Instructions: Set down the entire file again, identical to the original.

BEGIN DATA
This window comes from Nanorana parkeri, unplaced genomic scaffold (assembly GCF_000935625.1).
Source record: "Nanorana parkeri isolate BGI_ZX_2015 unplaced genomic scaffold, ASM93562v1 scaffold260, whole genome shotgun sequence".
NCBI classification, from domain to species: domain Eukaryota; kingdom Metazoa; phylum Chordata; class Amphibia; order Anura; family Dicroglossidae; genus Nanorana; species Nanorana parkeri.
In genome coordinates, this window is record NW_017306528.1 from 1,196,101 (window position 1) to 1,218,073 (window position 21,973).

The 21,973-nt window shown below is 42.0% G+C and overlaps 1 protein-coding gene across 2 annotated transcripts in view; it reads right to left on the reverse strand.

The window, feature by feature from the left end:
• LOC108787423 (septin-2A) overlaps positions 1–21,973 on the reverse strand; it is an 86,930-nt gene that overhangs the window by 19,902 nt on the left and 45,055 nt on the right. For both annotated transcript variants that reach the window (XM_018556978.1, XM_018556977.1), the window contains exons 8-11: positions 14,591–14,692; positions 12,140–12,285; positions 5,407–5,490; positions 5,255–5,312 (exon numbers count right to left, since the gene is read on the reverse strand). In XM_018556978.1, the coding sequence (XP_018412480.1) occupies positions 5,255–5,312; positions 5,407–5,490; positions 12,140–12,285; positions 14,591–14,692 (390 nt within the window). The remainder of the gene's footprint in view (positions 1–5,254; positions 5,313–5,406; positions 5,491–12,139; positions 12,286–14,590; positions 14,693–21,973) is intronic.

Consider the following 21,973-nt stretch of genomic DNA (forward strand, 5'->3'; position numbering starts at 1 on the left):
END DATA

This window comes from Nanorana parkeri, unplaced genomic scaffold (assembly GCF_000935625.1).
Source record: "Nanorana parkeri isolate BGI_ZX_2015 unplaced genomic scaffold, ASM93562v1 scaffold260, whole genome shotgun sequence".
NCBI classification, from domain to species: domain Eukaryota; kingdom Metazoa; phylum Chordata; class Amphibia; order Anura; family Dicroglossidae; genus Nanorana; species Nanorana parkeri.
In genome coordinates, this window is record NW_017306528.1 from 1,196,101 (window position 1) to 1,218,073 (window position 21,973).

The 21,973-nt window shown below is 42.0% G+C and overlaps 1 protein-coding gene across 2 annotated transcripts in view; it reads right to left on the reverse strand.

The window, feature by feature from the left end:
• LOC108787423 (septin-2A) overlaps positions 1–21,973 on the reverse strand; it is an 86,930-nt gene that overhangs the window by 19,902 nt on the left and 45,055 nt on the right. For both annotated transcript variants that reach the window (XM_018556978.1, XM_018556977.1), the window contains exons 8-11: positions 14,591–14,692; positions 12,140–12,285; positions 5,407–5,490; positions 5,255–5,312 (exon numbers count right to left, since the gene is read on the reverse strand). In XM_018556978.1, the coding sequence (XP_018412480.1) occupies positions 5,255–5,312; positions 5,407–5,490; positions 12,140–12,285; positions 14,591–14,692 (390 nt within the window). The remainder of the gene's footprint in view (positions 1–5,254; positions 5,313–5,406; positions 5,491–12,139; positions 12,286–14,590; positions 14,693–21,973) is intronic.

Consider the following 21,973-nt stretch of genomic DNA (forward strand, 5'->3'; position numbering starts at 1 on the left):